Students were able to see real-life Van Gogh works and observe a piece of the Berlin wall during this informative field trip!
Students at the Louisiana School for Math, Science, and the Arts (LSMSA) have the chance to take specialized courses in topics that traditional schools do not offer. One example, the Modernism class, taught by Associate Lecturer of English Dr. Pamela Francis, recently traveled to Houston to explore some of the museums and historical artifacts housed in the area.
“Modernism was a literary and artistic movement in the U.S. and Europe that began around the 1890s and ended before the start of the Second World War,” stated Francis. “This period of time encompassed a significant shift in ideas of art and literature, and had a lasting effect on visual and print culture.”
Modernism strived to break social conventions, with much of it being heavily influenced by Sigmund Freud, Friedrich Nietzsche and the social disillusionment of World War I. This period recognized the rise of iconic visual art movements such as Cubism, Expressionism, Abstraction and Surrealism.
During the trip, students observed Surrealist art at the Menil Collection. Afterward, they visited the Museum of Fine Arts in Houston (MFAH) to observe the gallery’s collection of Van Gogh and German Expressionist works. Among other exhibits, the group also had the chance to explore ancient Roman, Egyptian, Aboriginal and African art and artifacts. The day concluded with a visit to Rice University’s Berlin Wall Memorial which was installed at the college in 2000.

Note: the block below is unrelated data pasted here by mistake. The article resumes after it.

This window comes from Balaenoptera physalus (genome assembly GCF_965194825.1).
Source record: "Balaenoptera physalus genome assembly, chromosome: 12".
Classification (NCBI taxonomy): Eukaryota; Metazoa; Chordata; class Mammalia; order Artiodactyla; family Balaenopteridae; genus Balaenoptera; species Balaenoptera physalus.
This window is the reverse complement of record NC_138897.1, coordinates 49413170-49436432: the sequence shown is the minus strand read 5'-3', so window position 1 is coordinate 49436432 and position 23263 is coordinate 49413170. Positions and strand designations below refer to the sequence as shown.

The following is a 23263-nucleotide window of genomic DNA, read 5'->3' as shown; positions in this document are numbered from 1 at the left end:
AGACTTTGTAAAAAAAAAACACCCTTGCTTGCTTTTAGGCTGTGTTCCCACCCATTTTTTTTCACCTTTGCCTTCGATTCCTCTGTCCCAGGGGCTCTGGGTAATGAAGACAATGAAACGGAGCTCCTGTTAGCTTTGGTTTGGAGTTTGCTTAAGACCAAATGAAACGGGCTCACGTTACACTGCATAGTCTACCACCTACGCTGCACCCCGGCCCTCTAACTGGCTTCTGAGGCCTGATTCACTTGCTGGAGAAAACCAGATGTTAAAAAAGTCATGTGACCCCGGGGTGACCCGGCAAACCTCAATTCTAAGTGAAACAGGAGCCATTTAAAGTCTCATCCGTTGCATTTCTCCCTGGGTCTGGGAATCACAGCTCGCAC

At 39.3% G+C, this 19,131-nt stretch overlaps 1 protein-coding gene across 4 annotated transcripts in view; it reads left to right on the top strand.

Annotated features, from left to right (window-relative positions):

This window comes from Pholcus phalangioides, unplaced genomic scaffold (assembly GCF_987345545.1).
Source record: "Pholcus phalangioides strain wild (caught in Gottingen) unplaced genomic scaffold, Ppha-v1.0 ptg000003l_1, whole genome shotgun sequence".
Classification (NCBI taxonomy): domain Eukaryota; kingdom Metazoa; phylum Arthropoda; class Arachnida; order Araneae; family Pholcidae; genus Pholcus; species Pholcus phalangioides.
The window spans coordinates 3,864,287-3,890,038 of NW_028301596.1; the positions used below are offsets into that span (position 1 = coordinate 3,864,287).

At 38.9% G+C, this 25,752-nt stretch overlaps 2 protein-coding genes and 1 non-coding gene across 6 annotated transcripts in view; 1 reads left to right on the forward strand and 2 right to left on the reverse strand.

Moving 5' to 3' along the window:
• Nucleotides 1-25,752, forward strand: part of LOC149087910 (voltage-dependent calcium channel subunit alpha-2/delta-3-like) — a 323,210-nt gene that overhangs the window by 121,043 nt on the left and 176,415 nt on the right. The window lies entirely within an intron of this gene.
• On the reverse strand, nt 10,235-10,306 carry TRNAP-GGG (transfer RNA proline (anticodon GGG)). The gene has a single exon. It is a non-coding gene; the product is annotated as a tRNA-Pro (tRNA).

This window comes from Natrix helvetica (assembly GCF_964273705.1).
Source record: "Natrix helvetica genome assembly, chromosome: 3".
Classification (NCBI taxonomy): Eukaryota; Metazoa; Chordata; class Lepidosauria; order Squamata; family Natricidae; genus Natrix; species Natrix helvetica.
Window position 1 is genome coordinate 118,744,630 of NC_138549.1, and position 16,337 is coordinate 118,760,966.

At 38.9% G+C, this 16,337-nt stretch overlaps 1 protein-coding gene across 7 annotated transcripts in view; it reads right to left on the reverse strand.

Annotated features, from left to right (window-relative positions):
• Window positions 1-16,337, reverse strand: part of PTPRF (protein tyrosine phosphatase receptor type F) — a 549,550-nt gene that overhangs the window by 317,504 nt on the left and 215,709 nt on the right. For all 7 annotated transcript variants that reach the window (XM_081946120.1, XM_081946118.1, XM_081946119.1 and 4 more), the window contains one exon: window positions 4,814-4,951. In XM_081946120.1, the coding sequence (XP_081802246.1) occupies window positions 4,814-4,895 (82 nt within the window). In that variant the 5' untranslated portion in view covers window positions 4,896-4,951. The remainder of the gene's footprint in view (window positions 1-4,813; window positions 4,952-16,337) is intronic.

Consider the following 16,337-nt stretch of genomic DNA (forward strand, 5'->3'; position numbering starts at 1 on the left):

“I feel like it was one of the best trips I’ve had at this school,” said Nyihaji Woods (’20), who has aspirations to major in both art and biology in college. “My favorite part was probably exploring the African exhibit. I also enjoyed seeing Van Gogh’s drawings in real life, because it demonstrated how he has evolved as an artist. Seeing works by him that aren’t well-known and seeing him struggle—how he messed up things but then later improved—showed his resilience and dedication to his art.”
Other students who attended the trip were Alby Algawi (’20), Luke Boston (’19), Kay Creel (’20), Ian Crochet (’19), Elyse Duplantier (’19), Abigail Fischer (’19), Reeci Foy (’19), Hadley Hines (’19), Chance Lester (’19), Andrew Luse (’20), Lily Orgeron (’19), Garrett Pattison (’19), Jessie Rabalais (’19), Sydney Schroedter (’19) and Halie Thielepape (’19). LSMSA Lecturer of History Dr. Kelly Lankford co-chaperoned the trip alongside Francis.
LSMSA offers a diverse selection of Humanities courses. Students have the chance to engage in specialized, exploratory courses in history and literature. Students with a heavy interest in humanities can register for the 2019-2020 school year now at www.LSMSA.edu/apply.